Just days after the release of Nexuiz 2.5.2 that brought many new features to this popular open-source game, Alien Arena is out with a new version. Alien Arena 7.31 is the new version of this multi-platform first-person shooter and it too boasts a modest change-log.
The Unigine Engine is arguably the best gaming engine that supports Linux with its very impressive graphics and growing set of features, albeit there's a lack of games that actually use this engine on Linux besides a few tech demos (found in the Phoronix Test Suite). Earlier this year we found out that Unigine Corp was working on their own game and it looked to be a very exciting project. However, this game of theirs we found out had been delayed due to their developers being busy with working on a Microsoft DirectX 11 renderer for this engine.
There's a new point release available for Nexuiz that brings a fair number of changes. This newest release, Nexuiz 2.5.2, adds support for a "CTS" game mode where the players much work their way from one point to another on a map, a new heads-up display, changes to video settings, and motion and damage blurs have been added. There have also been a few other changes with Nexuiz 2.5.2, which can be read about on the game's news page.
For the better part of a year, LGP was porting Shadowgrounds: Survivor to Linux after in early 2008 we learned that Shadowgrounds and Shadowgrounds: Survivor were coming to Linux (back when they were being ported outside of LGP). However, in late August, Shadowgrounds: Survivor went gold. Never did Linux Game Publishing comment on the original Shadowgrounds title. This morning though there is a surprise: they have ported this original action game.
Last week we confirmed that Unigine's Linux compatible game has been delayed by a few months since Unigine Corp had diverted their resources to finishing out their DirectX 11.0 renderer. This week Unigine has now publicly confirmed their DirectX 11.0 renderer and have said that it is almost ready, but the tessellation support is yet to be implemented. Shader Model 5.0 is also supported by the Unigine Engine.
Contrary to earlier reports stating that the forthcoming id Tech 5 engine from id Software would likely not be ported to Linux due to the involved work, cost, and lackluster Linux graphics drivers (according to John Carmack), it looks like we will end up seeing this next-generation game engine running with Linux.
Koonsolo Games, an independent game studio that developed Mystic Mine, is amazed at the rate which Linux users are purchasing their game. We know that Linux gamers are excited for new games, but Koonsolo has released figures showing the proportion of Linux gamers to those on Windows and Mac OS X. Surprisingly, the Linux market-share is not in third, but second!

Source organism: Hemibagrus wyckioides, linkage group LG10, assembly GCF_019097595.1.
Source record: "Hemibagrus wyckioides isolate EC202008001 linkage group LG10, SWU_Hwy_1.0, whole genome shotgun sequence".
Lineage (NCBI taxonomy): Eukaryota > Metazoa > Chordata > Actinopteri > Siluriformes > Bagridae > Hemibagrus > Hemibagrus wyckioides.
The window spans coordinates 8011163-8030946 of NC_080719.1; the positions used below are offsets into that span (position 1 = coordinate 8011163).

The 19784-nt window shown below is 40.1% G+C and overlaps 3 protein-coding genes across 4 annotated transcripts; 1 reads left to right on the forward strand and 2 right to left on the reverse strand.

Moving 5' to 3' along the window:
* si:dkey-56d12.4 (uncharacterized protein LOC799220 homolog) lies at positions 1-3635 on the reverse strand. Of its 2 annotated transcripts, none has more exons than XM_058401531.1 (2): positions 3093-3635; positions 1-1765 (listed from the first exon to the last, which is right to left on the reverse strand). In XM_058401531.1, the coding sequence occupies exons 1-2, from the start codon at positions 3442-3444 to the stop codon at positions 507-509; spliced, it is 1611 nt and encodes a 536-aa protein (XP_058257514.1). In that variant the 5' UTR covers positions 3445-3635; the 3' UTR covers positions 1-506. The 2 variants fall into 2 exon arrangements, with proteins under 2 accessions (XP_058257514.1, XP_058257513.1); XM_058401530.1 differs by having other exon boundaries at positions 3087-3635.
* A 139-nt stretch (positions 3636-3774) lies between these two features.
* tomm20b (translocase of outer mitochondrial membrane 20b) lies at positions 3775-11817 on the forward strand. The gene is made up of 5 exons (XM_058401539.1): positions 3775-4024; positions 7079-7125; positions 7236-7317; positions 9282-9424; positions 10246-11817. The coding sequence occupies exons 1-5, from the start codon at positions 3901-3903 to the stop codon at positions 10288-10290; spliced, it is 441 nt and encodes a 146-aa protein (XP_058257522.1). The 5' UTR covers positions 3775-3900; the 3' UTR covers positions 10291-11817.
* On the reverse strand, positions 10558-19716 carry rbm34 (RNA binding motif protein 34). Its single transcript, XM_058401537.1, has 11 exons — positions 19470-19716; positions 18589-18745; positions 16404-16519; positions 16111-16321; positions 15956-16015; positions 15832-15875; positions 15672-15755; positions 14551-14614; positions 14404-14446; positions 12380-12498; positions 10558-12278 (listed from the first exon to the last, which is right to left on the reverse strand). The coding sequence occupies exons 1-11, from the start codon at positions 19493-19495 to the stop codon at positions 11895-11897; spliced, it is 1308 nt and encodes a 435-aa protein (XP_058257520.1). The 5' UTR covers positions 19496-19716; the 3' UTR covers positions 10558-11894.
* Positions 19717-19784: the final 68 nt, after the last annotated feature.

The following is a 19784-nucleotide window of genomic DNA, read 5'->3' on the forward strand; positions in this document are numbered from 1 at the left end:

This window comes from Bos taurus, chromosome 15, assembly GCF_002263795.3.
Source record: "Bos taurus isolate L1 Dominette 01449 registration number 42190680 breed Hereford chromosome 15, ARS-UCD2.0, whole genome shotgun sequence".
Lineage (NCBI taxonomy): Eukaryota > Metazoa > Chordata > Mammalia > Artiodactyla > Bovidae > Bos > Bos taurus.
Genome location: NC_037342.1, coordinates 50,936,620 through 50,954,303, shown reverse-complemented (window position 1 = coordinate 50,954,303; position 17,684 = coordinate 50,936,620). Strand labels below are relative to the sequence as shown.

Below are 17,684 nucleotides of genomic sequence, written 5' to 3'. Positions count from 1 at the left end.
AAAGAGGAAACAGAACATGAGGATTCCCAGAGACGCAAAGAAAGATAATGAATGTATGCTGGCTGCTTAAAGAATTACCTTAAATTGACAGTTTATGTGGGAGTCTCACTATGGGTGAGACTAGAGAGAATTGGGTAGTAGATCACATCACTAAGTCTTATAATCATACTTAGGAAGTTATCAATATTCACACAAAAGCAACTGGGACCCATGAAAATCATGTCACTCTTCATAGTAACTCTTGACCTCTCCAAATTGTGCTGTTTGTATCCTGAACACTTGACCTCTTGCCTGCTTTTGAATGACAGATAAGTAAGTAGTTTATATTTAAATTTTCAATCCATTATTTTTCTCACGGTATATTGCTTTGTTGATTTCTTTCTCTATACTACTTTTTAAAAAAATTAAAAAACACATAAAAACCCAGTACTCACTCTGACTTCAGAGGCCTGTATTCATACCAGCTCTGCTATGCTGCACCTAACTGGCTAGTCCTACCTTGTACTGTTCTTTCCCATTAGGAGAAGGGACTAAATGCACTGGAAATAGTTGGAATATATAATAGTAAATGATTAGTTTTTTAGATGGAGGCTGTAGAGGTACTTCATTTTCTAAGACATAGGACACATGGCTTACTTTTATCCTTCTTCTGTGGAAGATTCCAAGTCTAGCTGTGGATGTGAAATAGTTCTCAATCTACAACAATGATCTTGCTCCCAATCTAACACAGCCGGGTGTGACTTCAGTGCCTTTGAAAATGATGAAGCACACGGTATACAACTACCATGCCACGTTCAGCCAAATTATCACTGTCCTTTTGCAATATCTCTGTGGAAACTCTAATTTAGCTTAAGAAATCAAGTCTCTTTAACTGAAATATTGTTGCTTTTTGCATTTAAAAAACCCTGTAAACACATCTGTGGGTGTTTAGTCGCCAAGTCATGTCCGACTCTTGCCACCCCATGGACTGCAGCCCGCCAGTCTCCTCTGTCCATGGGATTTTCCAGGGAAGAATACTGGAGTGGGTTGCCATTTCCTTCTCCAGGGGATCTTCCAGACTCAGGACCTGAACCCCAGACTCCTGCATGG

Earlier this year we shared that Unigine was working on a new game that was being developed internally and would run on Linux with their continually improving game engine that already sets an OpenGL precedent on Linux. Following that we did a Linux interview with the Unigine developers to talk about their proprietary engine, gaming on Linux, etc. But months later, what is the status of this game project? Well, rather bleak right at the moment.
While most open-source games still lack the graphics quality and features that the latest proprietary game engines support within retail games that are backed by the large studios, their quality has been improving as with their artwork and other characteristics. As an example of this, Warsow 0.5 made it out this week with a horde of new features and improvements.
Shadowgrounds: Survivor is a game from an independent Finnish-based game studio that was supposed to come to Linux last year around the second quarter, but then it was stuck in limbo for several months until this January we found out that LGP is now porting Shadowgrounds: Survivor. A month after that we showed this game running on Linux thanks to their closed beta program, but finally this game is getting ready to ship to Linux customers. Linux Game Publishing has ended their closed beta program for this game and has announced that this game has gone gold.
Quake Live, the project by id Software that effectively puts the classic but popular Quake III: Arena game and puts it in the web browser, is now available for Linux. Linux gamers interested in running this first person shooter just need to go to QuakeLive.com and install a plug-in for their web-browser. At the same time, id Software also announced this update is now compatible with Mac OS X too. Playing Quake Live is free, as it's backed by in-game advertisements.
There's a new game coming to Linux and it's called Aquaria. This is an underwater fantasy game developed by Bit Blot. This independent game allows for underwater exploration, combating, creating your own worlds, and more. Aquaria is currently available for Windows and Mac OS X, but a Linux port is now being worked on. In this forum thread at Bit Blot, the administrator confirms the port and shows this underwater game running on Linux.
The Unigine Engine, which is likely the most advanced 3D game engine that natively supports Linux, has stepped further ahead today. Unigine Corp has provided word of several new features and updates to this advanced game engine. With the latest code, the Unigine engine now is able to process physics much faster, adds continuous collision detection, multi-threaded simulations of physics, an updated Ogg Theora loader, new physics samples, support for Maya 10.0, and quite a bit more.
Unreal Tournament 3 was released for the PC nearly two years ago, and there was the promise of a Linux client and it was being worked on by Ryan Gordon, but to this day there is still no such client. Back in March it was said that it was still undergoing work, but there was no ETA for its completion. The work that it was supposedly undergoing was just optimizing the code, bug fixes, etc.
A week ago when S2 Games let us start handing out beta keys for Heroes of Newerth, their forthcoming title that is currently undergoing closed beta testing. In about 24 hours we had already given out around 450 beta keys and Linux gamers were very excited. Well, as of this afternoon, we have given away more than 1,000 keys to allow Linux gamers access to this closed beta program.